Shares of consumer-oriented meme stocks AMC Entertainment (AMC 0.44%), fuboTV (FUBO -1.85%), and Allbirds (BIRD 0.89%) plunged on Wednesday, down 9.3%, 12.3%, and 7.2%, respectively, as of 12:10 p.m. ET.
Heavily shorted meme stocks like AMC and fuboTV had quite a run over the past month, as did many newly public companies like Allbirds that had gone public via a special purpose acquisition company (SPAC). After the first-half stock rout, these companies' beaten-down stock prices combined with high short interest brought meme traders back into the fold in July and August.
However, these types of stocks are volatile, both on the way up and the way down. Today, it appears as though a risk-off mentality is permeating the markets, with inflation data in the United Kingdom surprising to the upside, U.S. retail data disappointing, retailer Target (TGT 1.36%) reporting worse-than-expected sales, and general anxiety before the Federal Reserve's July minutes come out this afternoon.
Finally, fuboTV received a downgrade from a Wall Street analyst following its investor day yesterday, taking some of the air out of this high-flying stock.
It should be noted that the large moves today came after big run-ups in meme stocks, especially for AMC and fuboTV. Even after today's pullback, fubo is up more than 153% month to date, with AMC up about 70%. Allbirds, despite a big post-earnings pullback earlier this month, is still up more than 2% on the month.
After such a big run-up, investors were likely looking for excuses to take profits, and Wednesday had several reasons for that, when taken together. First, in contrast to the U.S., the United Kingdom continued to post rising inflation, hitting 10.1% in July versus the year-ago period. Even the U.K.'s "core" inflation rate of 6.2% was materially higher than the 5.8% mark posted in June.
None of that is particularly good for the European or U.K. economy, as inflation seems to be getting more entrenched there. While each of the above companies are primarily U.S. companies, AMC actually has a significant European theater business, including in the U.K. And Allbirds distributes internationally, including in Europe and the U.K. Meanwhile, while fubo doesn't currently offer its service in the U.K., it is beginning to expand to Europe, with operations in Spain and France.
Back in the U.S., major retailer Target reported earnings today, missing both revenue and earnings expectations. Remember, yesterday's better-than-feared results from Walmart fueled a consumer discretionary stock rally yesterday, on the theory that the U.S. consumer was in better shape than feared. However, it's possible that Walmart's success is coming from higher-end consumers "trading down" to lower-cost retailers like Walmart. That wouldn't necessarily be a good thing for consumers splurging on a night out at the movies, a nice pair of Allbirds shoes, or for advertising budgets, which affect fuboTV. So, retail and consumer discretionary names fell back to earth after yesterday's gains.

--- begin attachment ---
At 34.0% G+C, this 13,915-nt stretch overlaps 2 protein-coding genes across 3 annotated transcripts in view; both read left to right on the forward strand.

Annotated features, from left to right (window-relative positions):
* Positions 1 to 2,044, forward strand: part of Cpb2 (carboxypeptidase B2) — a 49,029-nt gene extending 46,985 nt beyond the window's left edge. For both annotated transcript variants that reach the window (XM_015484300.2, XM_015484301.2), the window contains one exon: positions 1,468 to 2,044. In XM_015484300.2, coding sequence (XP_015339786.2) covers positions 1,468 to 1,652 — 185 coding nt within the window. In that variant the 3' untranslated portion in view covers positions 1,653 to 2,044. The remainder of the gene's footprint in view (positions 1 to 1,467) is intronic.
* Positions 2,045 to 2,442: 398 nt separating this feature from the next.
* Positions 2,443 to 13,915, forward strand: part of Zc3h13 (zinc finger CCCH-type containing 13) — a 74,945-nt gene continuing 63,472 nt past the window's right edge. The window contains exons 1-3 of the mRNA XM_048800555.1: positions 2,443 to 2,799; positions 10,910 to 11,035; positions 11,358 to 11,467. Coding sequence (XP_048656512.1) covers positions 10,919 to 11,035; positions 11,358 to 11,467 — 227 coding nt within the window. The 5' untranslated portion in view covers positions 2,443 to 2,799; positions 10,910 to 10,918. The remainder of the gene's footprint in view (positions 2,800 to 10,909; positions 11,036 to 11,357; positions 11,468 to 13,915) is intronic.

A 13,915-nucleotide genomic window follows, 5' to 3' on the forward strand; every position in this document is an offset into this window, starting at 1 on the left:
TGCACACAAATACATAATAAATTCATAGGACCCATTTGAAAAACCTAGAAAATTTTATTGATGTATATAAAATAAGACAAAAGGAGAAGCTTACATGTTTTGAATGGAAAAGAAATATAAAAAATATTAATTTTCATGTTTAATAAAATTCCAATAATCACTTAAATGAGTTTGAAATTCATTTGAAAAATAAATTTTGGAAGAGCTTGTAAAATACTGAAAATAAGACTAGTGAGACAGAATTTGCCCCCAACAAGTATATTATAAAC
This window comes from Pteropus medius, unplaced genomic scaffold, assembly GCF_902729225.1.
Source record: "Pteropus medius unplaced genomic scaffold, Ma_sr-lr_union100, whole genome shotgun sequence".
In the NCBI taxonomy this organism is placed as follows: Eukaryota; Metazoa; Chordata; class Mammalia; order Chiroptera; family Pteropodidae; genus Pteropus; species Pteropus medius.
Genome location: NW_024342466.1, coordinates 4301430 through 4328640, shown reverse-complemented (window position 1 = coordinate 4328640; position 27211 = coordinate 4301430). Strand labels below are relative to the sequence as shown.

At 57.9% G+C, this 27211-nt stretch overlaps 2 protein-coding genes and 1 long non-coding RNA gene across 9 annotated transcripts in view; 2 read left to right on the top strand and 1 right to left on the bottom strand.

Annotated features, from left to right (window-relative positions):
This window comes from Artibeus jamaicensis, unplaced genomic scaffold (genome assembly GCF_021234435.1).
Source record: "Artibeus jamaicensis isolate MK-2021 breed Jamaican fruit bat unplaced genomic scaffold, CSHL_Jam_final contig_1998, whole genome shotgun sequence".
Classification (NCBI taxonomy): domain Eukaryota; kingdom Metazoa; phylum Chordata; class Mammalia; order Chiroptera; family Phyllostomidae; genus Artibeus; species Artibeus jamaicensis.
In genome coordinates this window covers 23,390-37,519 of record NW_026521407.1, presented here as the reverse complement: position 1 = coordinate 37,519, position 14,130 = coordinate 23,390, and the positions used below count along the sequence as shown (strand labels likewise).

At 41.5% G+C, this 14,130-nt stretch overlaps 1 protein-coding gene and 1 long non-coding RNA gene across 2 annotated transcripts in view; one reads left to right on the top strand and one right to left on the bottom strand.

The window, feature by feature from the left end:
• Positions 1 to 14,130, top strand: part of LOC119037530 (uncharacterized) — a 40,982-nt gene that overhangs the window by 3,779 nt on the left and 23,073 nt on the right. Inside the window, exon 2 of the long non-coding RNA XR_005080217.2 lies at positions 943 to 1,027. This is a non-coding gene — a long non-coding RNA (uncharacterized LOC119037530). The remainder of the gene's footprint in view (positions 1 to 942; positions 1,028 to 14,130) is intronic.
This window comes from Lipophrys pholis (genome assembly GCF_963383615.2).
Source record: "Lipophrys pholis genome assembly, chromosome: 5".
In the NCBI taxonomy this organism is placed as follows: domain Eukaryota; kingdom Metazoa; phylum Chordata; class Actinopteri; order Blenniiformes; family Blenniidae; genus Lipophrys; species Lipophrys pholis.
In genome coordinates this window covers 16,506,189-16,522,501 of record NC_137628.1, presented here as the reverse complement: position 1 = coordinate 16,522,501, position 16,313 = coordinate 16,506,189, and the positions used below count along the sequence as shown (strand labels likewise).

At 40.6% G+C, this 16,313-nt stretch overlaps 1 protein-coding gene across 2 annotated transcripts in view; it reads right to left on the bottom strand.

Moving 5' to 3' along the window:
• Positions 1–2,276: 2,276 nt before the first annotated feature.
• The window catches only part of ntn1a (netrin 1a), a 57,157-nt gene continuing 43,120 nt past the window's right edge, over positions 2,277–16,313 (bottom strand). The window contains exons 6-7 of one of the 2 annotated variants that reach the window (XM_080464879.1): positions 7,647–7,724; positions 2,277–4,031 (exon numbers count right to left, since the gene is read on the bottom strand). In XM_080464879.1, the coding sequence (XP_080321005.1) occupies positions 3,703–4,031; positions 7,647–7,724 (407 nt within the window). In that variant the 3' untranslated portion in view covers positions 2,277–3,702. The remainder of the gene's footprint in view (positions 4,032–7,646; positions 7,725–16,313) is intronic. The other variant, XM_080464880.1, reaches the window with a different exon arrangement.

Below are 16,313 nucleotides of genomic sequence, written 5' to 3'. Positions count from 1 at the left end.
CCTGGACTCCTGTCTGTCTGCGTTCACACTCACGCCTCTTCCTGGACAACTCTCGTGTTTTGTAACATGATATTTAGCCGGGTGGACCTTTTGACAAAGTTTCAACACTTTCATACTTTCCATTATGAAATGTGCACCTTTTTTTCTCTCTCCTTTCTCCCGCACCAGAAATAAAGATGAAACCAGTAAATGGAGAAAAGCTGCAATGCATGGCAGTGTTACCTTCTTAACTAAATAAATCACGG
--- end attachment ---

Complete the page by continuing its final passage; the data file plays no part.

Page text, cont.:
U.S. retail sales figures for July also came in slightly lower than forecast this morning, although not by much. July retail sales came in flat, slightly behind expectations of a 0.1% increase. Excluding fuel and autos, consumer spending came in at 0.7% month over month, versus June's 0.8%. While not a material miss, these retail sales figures weren't helping to offset the other news.
In terms of company-specific developments, fuboTV also held its investor day yesterday. The beaten-down stock rallied in a big way going into the event, so there may be some "sell the news" selling happening here.
Additionally, Wedbush analyst Michael Pachter downgraded the stock today, saying, "Despite all of the company's bold targets relayed at its investor day, fuboTV needs to raise capital and cut cash burn rapidly or it will be out of cash within a year... While we are confident that they can do both, it is uncertain how dilutive the capital raise will be and how rapidly their cash burn will improve."
With the economy flirting with a recession and analysts divided over how big a downturn we will have -- combined with speculative, money-losing stocks having fallen so much this year -- investors should expect these stocks to be highly volatile as they search for direction. Any hint of good news or relief on the inflation front could lead to a massive short-covering rally. On the other hand, the longer this slowdown persists, the more money-losing companies will face pressure.
That's because when a company is losing money, it's "on the clock" to either become profitable or raise more cash. Now is a really, really bad time to be raising money, so these companies may need to rein in spending, which could affect growth. AMC, for its part, is trying to do an end-around its shareholders by issuing a new class of preferred stock under the ticker APE in an effort to raise more capital.
Basically, these types of stocks remain highly speculative plays on good market news. The fundamentals of each remain highly uncertain, amid rising inflation and slower consumer spending. Moreover, the need to potentially raise more money in the future is another risk hanging over each. They remain buys only for those who intend to speculate, and not for older or longer-term-oriented fundamental investors.